This unfinished, life-size sketch in oil paint represents the seventeen year-old Emma Hart (baptised as Emy Lyon, also known as Emily Lyon and Emma Lyon, later Lady Hamilton; 1765–1815) in the character of the sorceress Circe from Greek mythology. Hart wears loose white drapery exposing her throat and chest, her auburn hair piled ‘high’ in a top-knot whipped by the wind, with loose hair trailing over her bare shoulder. She stares directly outwards, her face tilted slightly downwards and her mouth opened a little in a pronounced pout. Her features are fully realised in paint, while her costume and hair are loosely brushed in and the background is very roughly sketched with apparently arbitrary brush strokes of earth colour animating the canvas; the several long, vertical strokes of white paint on the right indicate in a very approximate way the intended position of the sitter's left arm. The rough surface of the hessian fabric used as the painting’s support breaks up many of these brushstrokes, enhancing the impression of swift, almost reckless execution. This painting was among the first of Romney’s numerous portraits of Emma Hart painted over the succeeding nine years, which often represent her as characters from myth and literature. These have become the works for which Romney is best known, as Emma Hart’s complex and extremely public love life (most famously her later romance with Admiral Nelson while married to the aged Sir William Hamilton) has been mythologised by numerous biographies and historical studies.
The painting arose in connection with the sustained series of sittings Hart (referred to in Romney’s notes as ‘Mrs Hart’) made to Romney in his house in Cavendish Square, London, in the summer of 1782. Hart had become the mistress of the aristocratic politician and collector Charles Greville (1749–1809) in April of that year, moving into his home at Edgware Row, Paddington, and had already sat to Romney for a portrait (later engraved as ‘Nature’). The further sittings in the summer resulted in this painting and a closely-related full-length portrait of Hart as Circe (Waddesdon, The Rothschild Collection [Rothschild Family Trust]). The latter shows her holding in her right hand a long wand pointed towards the ground and with her left arm raised straight upwards, fingers outstretched as if casting a spell or invoking spirits. The art historian Alex Kidson, the leading modern authority on Romney, interprets this picture as a ‘study’ for the full-length painting, prepared spontaneously from the life and marking a ‘charged confrontation between artist and model’ (Kidson 2002, p.167). Hart was from a humble provincial background but was also a famously sensual beauty, already an unmarried mother (she had given birth to her daughter, in April 1782) and now swiftly installed as the lover of a wealthy older man who was not the father of that child. Romney was an established artist, but ‘moody and introverted’ according to Kidson, who posits the painting as marking a ‘decisive, intoxicating moment’ in which ‘the difference between creative and routine portraiture crystallised in his mind, and where the full expressive potential of the rapid sketch, immediate and poetic, became manifest to him’ (Kidson 2002, p.169). Whatever the psychological import of these encounters between artist and model, the resulting paintings were celebrated by contemporaries and helped enhance Romney’s reputation as an artist and Hart’s reputation as a highly sexualised beauty.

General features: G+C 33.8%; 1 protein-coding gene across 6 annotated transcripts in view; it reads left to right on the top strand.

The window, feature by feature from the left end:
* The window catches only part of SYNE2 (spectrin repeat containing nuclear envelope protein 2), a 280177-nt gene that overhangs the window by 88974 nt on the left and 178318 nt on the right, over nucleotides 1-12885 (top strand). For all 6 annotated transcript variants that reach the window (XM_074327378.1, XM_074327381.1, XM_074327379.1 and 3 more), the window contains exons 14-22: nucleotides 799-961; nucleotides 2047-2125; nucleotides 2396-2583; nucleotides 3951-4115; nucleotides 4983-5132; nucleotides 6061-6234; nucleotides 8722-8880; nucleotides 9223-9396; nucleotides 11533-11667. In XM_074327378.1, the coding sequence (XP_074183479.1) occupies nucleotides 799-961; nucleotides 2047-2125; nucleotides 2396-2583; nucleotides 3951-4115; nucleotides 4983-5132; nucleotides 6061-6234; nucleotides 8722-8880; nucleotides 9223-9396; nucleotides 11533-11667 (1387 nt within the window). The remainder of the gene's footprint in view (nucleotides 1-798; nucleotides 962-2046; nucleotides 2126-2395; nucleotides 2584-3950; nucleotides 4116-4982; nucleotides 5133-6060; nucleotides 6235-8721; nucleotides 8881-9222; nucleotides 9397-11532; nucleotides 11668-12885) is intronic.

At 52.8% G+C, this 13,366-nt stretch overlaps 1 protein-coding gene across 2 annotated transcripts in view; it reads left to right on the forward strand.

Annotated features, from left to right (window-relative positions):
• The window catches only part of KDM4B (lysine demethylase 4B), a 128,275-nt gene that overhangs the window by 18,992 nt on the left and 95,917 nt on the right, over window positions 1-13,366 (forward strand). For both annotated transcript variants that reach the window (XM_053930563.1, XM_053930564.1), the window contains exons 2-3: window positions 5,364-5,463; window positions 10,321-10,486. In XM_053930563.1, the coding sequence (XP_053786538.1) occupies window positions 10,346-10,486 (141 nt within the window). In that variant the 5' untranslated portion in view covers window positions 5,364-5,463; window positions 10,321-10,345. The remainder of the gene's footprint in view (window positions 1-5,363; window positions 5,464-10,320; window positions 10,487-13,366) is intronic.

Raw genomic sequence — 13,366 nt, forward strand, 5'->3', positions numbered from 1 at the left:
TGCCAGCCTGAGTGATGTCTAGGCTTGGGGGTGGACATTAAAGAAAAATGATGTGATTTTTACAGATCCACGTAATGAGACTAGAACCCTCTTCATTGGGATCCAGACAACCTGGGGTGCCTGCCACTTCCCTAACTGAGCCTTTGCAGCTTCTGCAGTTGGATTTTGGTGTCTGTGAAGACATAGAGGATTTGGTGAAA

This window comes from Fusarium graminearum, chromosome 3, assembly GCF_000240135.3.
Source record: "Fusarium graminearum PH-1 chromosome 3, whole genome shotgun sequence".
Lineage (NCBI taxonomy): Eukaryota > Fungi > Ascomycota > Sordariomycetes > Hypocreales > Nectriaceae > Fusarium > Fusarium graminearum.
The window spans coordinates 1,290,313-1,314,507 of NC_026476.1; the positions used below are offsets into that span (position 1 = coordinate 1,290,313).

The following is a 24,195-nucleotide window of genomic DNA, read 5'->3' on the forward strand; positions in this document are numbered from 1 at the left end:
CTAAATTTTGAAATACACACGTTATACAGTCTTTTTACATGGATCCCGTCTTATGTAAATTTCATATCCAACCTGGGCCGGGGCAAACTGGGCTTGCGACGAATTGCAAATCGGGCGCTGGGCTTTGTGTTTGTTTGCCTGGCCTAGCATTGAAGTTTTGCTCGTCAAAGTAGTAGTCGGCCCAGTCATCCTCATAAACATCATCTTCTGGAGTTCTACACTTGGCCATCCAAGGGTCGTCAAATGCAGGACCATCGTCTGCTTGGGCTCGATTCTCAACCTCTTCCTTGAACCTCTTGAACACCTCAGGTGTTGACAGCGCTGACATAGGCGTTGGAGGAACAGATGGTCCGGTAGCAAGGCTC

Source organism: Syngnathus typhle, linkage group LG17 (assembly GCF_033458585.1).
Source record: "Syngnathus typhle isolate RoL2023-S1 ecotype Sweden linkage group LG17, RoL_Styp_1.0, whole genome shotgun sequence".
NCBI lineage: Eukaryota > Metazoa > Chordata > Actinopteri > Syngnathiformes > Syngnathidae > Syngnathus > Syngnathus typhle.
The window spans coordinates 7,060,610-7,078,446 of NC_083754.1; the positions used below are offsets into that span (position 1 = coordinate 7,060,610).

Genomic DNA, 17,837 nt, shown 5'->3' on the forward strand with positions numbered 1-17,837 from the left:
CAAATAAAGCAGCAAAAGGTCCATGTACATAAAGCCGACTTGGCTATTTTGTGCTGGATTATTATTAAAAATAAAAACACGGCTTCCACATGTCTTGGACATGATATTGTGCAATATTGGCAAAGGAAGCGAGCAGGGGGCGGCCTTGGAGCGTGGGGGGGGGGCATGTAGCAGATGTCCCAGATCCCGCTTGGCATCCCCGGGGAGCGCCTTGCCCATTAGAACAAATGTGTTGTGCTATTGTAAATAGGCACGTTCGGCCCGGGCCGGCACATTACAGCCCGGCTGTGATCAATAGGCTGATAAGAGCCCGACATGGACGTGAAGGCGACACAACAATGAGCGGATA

Alex Kidson, George Romney 1734–1802, exhibition catalogue, National Portrait Gallery, London 2002, pp.167–9.